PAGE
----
Plant location: Foothills of the Rocky Mountains, Colorado on June 6, 2008Bloom season: May to September
Flower-of-an-hour (Hibiscus trionum), family Malvaceae (Mallow)
A pleased thanks to Barbara Hjermstad of Durango Colorado for her contribution of the flower photograph of this species! Trionum is the only member of hibiscus in Colorado according to botantist William Weber. There are a total, however, of 40 species in the genus. The plants are annual forb/herbs that are found in almost every state of the U.S. and much of Canada. They originated from east of the Mediterranean and spread to southern Europe. The blooms are true to the name - the open flowers last a mere one to two hours per day and are sometimes yellow. See a good photograph of the planthere. Barbara's plant 'popped' out of nowhere from their wheelbarrow garden. They live at an elevation of about 7000'.
USES: Per the website Plants for a Future: The flowers are diuretic and used in the treatment of itch and painful skin diseases. The dried leaves are beneficial to the stomach. As a food, young leaves and young shoots of the plant can be eaten - raw or cooked. The root is edible but very fibrousy and not very flavorable. The nutritional content is not known.
JUST FOR FUN: We were delighted to receive an email from Barbara Hjermstad recently asking for assistance in identifying her flower. The 'balloons' in her photo (technically they are calyx) belonged to a mystery plant that we originally sighted two years ago! We had never seen the bloom! Nearly 400 miles and 2 years later flower meets plant and the 'who' is revealed. Ironically the plants are sometimes called... Modesty.More Wildflowers West photographs here.Plant location: The flower, contributed by Barbara Hjermstad, comes from Durango Colorado. Foliage and calyx from the Adams County Regional Park, Thornton Colorado - September 11, 2008.Bloom season: June through September.
Spreading Fleabane (Erigeron divergens), family Asteraceae
Ah the fleabanes. The name of course is obvious, they were once thought to repel fleas. And we cannot verify that for sure, was it an old wives tale? Something borne of fact? What we do know for sure about these plants is that they are quite hardy for the delicate look they display. Drought resistant, once they are established, they need very little water. The key to identifying these plants is that the growth is in clumps or groups. Another charactaristic is that the leaves and stems of the Spreading are quite hairy. The genus includes something like 390 species with a generous distribution of members in North America; 173 to be found there. See the next thumbnail for the Trailing Fleabane.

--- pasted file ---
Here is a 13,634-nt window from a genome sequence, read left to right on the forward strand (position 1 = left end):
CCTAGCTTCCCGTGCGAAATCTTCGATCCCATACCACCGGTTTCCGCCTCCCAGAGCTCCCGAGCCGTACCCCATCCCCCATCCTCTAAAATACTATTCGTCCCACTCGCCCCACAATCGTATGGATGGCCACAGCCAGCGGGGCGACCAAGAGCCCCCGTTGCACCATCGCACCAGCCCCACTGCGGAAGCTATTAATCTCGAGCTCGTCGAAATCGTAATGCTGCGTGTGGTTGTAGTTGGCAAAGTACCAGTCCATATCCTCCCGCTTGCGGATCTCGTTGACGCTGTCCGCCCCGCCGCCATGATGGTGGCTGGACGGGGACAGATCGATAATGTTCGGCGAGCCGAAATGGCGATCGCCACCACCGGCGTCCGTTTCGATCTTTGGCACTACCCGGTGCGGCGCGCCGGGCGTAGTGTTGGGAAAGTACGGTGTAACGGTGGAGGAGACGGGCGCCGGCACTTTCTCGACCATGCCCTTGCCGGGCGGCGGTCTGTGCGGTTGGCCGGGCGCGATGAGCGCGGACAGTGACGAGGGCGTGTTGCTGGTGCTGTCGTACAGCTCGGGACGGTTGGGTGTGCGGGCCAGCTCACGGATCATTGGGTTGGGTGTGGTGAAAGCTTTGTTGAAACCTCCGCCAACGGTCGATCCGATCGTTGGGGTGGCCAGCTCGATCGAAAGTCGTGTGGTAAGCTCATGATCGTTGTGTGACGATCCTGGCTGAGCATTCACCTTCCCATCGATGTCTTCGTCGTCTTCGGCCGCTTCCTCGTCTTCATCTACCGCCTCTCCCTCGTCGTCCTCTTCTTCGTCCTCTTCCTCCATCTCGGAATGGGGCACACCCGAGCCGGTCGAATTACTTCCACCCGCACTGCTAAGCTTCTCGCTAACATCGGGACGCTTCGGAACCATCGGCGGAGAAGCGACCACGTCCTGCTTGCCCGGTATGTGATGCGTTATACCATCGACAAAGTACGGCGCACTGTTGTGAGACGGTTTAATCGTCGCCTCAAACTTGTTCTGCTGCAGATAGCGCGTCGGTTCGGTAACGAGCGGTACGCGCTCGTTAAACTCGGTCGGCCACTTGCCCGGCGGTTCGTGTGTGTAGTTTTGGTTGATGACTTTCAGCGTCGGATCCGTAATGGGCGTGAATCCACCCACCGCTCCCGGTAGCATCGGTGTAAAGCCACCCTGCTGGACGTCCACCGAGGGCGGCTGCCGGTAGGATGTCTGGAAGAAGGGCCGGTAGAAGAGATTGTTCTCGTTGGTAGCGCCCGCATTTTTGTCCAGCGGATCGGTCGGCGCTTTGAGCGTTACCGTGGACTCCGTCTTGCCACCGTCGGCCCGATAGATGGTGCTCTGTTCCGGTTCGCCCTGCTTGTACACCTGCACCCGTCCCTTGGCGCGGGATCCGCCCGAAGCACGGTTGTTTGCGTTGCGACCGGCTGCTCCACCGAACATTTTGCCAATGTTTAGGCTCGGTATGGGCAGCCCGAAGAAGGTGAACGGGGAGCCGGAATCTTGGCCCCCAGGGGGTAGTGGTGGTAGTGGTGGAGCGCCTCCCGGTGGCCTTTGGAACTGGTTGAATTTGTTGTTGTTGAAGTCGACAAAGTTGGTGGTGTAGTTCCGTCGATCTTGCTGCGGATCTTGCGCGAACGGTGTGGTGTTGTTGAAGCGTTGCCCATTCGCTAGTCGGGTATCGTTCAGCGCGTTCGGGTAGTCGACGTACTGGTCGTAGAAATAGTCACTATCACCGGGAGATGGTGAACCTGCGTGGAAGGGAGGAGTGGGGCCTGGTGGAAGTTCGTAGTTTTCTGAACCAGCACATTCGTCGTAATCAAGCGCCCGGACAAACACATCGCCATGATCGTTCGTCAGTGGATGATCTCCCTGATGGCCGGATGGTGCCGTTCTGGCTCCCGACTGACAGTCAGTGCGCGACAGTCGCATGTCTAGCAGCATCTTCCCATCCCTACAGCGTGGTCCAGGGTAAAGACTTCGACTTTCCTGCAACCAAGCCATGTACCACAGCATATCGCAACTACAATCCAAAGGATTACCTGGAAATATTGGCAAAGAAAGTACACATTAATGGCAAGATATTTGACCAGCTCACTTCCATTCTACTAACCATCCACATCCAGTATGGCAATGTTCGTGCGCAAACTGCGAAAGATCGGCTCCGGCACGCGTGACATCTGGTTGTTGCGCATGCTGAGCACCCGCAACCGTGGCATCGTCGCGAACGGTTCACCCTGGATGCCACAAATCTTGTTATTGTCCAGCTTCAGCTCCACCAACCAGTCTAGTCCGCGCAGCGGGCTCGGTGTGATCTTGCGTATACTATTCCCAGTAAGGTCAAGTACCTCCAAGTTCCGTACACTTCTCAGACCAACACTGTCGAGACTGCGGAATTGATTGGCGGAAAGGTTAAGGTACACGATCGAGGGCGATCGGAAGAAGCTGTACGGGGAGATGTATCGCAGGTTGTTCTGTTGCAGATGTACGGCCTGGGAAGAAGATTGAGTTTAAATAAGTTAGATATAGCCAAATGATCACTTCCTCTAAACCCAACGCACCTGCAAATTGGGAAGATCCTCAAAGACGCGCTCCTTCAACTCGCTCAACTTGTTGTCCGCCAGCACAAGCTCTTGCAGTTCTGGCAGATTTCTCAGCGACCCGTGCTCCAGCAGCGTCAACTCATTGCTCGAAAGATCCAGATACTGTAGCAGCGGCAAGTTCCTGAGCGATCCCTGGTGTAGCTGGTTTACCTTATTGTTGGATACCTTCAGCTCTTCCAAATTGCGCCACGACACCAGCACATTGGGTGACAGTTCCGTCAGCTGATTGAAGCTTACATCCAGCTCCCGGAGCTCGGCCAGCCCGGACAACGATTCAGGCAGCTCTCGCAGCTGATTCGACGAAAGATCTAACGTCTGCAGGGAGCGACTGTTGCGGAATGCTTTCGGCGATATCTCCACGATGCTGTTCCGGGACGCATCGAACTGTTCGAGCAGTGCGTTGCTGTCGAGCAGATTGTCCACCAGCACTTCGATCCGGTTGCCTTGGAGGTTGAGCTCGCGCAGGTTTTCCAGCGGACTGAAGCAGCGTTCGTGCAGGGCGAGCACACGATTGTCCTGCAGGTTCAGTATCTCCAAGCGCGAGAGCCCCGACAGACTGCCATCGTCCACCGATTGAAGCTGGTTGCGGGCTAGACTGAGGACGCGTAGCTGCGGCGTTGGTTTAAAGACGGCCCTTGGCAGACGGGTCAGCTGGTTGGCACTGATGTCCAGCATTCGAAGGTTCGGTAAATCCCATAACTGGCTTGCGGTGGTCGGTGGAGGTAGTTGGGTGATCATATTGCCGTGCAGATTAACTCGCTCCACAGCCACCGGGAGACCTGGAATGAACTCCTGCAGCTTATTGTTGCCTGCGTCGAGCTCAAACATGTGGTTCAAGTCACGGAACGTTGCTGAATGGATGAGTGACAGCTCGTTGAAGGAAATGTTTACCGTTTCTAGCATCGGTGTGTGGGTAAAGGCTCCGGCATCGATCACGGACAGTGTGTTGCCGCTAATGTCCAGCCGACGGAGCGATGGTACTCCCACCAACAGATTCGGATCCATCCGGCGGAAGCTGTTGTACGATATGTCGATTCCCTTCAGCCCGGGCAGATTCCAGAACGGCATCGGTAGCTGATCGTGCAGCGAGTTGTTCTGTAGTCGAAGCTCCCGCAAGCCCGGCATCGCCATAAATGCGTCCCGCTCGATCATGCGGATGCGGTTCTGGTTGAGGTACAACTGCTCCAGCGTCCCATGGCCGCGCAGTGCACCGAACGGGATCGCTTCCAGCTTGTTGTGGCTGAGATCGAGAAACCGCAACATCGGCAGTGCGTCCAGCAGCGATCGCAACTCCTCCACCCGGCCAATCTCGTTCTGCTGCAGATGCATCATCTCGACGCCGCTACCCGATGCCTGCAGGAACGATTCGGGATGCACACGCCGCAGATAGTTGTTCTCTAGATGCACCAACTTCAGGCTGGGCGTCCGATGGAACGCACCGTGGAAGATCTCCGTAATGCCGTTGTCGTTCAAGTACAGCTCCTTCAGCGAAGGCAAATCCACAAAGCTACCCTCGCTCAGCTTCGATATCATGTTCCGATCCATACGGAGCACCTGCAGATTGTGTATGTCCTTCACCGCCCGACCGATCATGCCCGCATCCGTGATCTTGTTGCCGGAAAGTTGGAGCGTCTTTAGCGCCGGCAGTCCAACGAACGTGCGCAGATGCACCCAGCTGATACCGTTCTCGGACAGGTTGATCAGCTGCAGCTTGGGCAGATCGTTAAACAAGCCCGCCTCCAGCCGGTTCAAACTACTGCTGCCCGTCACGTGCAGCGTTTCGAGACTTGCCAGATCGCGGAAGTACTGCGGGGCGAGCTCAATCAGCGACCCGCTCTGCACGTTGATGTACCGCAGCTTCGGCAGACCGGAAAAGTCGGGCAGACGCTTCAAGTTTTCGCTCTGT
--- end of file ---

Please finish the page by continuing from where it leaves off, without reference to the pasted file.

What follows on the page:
Plant location: Foothills of the Rocky Mountains, Colorado on June 6, 2008Bloom season: A generous season, these can be found open for enjoyment during the spring, summer, and fall months.
Trailing Fleabane (Erigeron flagellaris), family Asteraceae. Another fleabane, the other fleabane. Both these flowers are very common in Colorado where we saw this specimen. The plant fit the descriptions to a tee. Growing much less densely than the Spreading Fleabane from the previous panel, they were also less hairy than the Spreading. This dear looking little flower is an important source of nectar for small butterflies. If you care for them, plant some trailing fleabane in your garden.
Plant location: Foothills of the Rocky Mountains, Colorado on June 6, 2008Bloom season: Not as long as the Spreading Fleabane, these bloom during the spring and summer.